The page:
The Emeryville Shell Mound
By Ben Feldman
Before the colonization of the San Francisco area, the bay region was home to 20,000 indigenous residents who spoke up to 60 dialects. Living by the shoreline, these early settlers had significant impact on the geography of the coastline. Large accumulations of shells and other human debris still exist in the Bay Area as a fossil record of these pre-historic residents. The construction of the earliest mounds began 5,000 to 4,000 years ago, when the San Francisco Bay system was beginning to reach its current spatial configuration. During this time, local hunter-gathers were likely attracted to the area due to the incredibly rich tidal marshes and alluvial mudflats forming from the flooding estuary region (Atwater et. al).
Since the arrival of the Spanish in 1776, the legacy of the indigenous peoples of the Bay Region has systematically been destroyed. Both Spanish Missions and government sponsored-bounties during the Gold Rush have dislocated the native peoples from their land. However, the treatment of these shell mounds, the physical legacy of the indigenous people’s presence here, illuminates who has power in discourses about the sacred.
This paper focuses on the Emeryville shell mound, the largest of all shell mounds documented in 1909 (Nelson). The Emeryville shell mound stood over 60 feet high, with a 350-foot diameter. There were also several smaller mounds clustered around the central mound at this sight.
In 1876, part of the Emeryville shell mound was leveled for the construction of a dance pavilion called “Shellmound Park,” where San Franciscans could come to the East Bay to dance, as one historian points out, literally on the graves of the Ohlone Indians (DelVicchio). In the following two decades an amusement park with two rides were built beside the pavilion. However, it is largely believed that these older construction techniques did little disturb the sub surface fossil record at the site.
During 1901-1924, as the University of Berkeley Anthropology department came into existence, an extensive archaeological survey was conducted to identify and locate all shell mounds in the San Francisco Bay Region. Although urban expansion, mound-removal, and mining and agricultural run-off had already significantly impacted the surrounding geography, over 425 mound sites were still identified during this survey process (Luby et. al, p. 194). These mounds ranged from 30 to 600 feet in diameter, and stood anywhere from 3 to 60 feet tall. Some mounds were also documented to have deposits that extended several yards below sea level. The composition of these sites also differed greatly. Mounds along the bay were made up primarily of bay mussels, clams, oysters, other shells, and clay deposits. Moving inland along the Sacramento delta, the ratio of shellfish declined until the mounds were made up primarily of sand, ash, and rocks (Luby et. al).
When archeologists first began to excavate the Shell mounds in 1901, these sites were largely thought to be used as only “middens,” or heaps of refuse from nearby fishing, hunting, and shellfish gathering (Nelson, 1910). Burial in the sites in the mounds was a mere afterthought, only considered by archaeologists at all because the loose soil provided an easy location to dig graves. But as Nelson and his colleagues dug into the mounds, they discovered many layers of human and non-human burial sites, indicating the continued use of the Emeryville shell mound as a ceremonial ground throughout its 3,000 year development. Groups of typically 6-9 people suggested the use of the grounds as family burial plots, while buried formal artifacts, fowl, seals, Tule-elk, and other game suggested the use of the mounds as ceremonial grounds where sacrificial offerings were made. During this time, over 600 bodies were taken from the site (DelVicchio). It is estimated that several thousand people were buried at the Emeryville shell mound in total (Nelson).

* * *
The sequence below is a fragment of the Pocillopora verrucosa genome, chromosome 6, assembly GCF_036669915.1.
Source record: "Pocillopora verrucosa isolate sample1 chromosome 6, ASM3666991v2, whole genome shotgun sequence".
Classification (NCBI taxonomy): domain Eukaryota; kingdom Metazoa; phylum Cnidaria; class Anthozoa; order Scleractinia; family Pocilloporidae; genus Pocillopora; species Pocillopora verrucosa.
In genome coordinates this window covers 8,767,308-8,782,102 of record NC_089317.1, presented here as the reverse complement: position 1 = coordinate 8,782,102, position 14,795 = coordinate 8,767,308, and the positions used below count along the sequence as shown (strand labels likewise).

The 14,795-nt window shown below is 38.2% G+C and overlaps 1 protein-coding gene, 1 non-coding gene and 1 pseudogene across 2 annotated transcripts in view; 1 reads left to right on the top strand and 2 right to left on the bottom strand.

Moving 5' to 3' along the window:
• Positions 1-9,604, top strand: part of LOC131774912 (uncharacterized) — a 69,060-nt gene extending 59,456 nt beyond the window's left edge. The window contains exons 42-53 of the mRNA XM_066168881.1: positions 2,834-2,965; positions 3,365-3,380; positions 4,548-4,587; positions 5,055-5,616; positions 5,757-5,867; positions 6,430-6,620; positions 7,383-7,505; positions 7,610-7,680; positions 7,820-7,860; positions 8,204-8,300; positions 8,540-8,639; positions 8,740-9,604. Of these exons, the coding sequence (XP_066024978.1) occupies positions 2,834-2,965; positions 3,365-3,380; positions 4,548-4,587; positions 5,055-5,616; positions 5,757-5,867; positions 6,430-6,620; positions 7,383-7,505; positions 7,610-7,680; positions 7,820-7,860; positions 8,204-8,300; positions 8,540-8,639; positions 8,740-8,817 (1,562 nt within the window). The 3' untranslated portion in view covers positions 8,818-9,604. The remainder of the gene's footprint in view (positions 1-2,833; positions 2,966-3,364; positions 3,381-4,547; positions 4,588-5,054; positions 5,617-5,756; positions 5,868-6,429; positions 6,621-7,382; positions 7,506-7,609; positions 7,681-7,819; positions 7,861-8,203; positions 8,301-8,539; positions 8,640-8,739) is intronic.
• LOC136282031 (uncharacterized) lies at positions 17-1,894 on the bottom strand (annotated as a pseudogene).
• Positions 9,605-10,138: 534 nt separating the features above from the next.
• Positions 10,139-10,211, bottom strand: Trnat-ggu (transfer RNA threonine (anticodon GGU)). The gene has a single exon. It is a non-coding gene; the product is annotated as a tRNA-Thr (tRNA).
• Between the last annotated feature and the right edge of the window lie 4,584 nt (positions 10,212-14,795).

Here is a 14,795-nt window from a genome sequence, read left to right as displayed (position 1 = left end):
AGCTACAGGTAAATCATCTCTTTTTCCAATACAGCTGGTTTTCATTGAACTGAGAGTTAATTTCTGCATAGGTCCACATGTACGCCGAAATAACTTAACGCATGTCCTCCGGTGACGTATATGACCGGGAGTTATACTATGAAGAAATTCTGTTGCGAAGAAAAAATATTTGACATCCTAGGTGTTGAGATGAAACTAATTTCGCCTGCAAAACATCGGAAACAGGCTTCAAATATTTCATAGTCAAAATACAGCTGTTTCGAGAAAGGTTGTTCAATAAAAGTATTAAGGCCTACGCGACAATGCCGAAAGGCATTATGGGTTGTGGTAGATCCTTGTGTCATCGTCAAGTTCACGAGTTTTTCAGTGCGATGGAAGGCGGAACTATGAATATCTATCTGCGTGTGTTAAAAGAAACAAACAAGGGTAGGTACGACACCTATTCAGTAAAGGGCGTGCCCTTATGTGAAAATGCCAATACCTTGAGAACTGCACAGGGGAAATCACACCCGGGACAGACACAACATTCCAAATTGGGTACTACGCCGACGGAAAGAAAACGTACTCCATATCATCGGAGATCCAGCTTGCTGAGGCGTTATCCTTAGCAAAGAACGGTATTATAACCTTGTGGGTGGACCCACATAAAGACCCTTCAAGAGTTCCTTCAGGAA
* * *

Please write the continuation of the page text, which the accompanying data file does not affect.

Southern face of the Emeryville shell mound, taken in 1924 while the mound was being leveled for the construction of the paint and pesticides factories (Hearst).
In 1924, Archaeological research at the Emeryville shell mound was halted for the development of paint and pesticide factories. In order to level the ground for the construction of these buildings’ foundations, large portions of the mound were removed. These factories remained in operation until they were shut down and destroyed in the 1990’s. Several particularly heavy rain seasons unearthed the soil below where the factories had been leeching harmful chemicals for some 70 years and toxic runoff began polluting the bay. The city of Emeryville mitigated this pollution by digging holding pools to stop the runoff. In this process, they rediscovered the shell mound, previously thought to be completely destroyed. For a short period of time, archaeological research resumed (Luby et. al). The city of Emeryville also contracted the American Native Heritage Association (ANHA). The ANHA, and appointed a “most likely descendant” of the decease buried at the Emeryville shell mound, Kathy Perez. Perez instructed to keep the bodies in the ground, and to do what possible to keep these gravesites in tact.
In the late 1990’s, Madison Marquette, a development group began taking interest in the site. After proposing a 400,000 square foot entertainment and shopping corridor, called ‘Bay Street’, to the city of Emeryvillle, the city awared the group $114 worth of subsidies assist the project. During the construction of the Bay Street Mall, construction workers unearthed hundreds of more bodies, many rubberized from exposure to arsenic-laced sludge. About 300 of these bodies were reburied in an unmarked grave on the mall site, some 100 of which were taken from what later-became the parking lot behind a victoria’s secret store. Nobody is entirely sure how many more bodies were remain under the mall, nor how many bodies were trucked off to a landfill during the toxic waste cleanup and construction of the Bay St. development (DelVicchio). Although several internet blogs accuse the city of Emeryville of firing archaeologists and making subversive decisions behind closed doors, no academic or news sources make any such claims. Furthermore, there seems to be gap in the research about how locals initially responded to the development plans, and if the city ever solicited public feedback.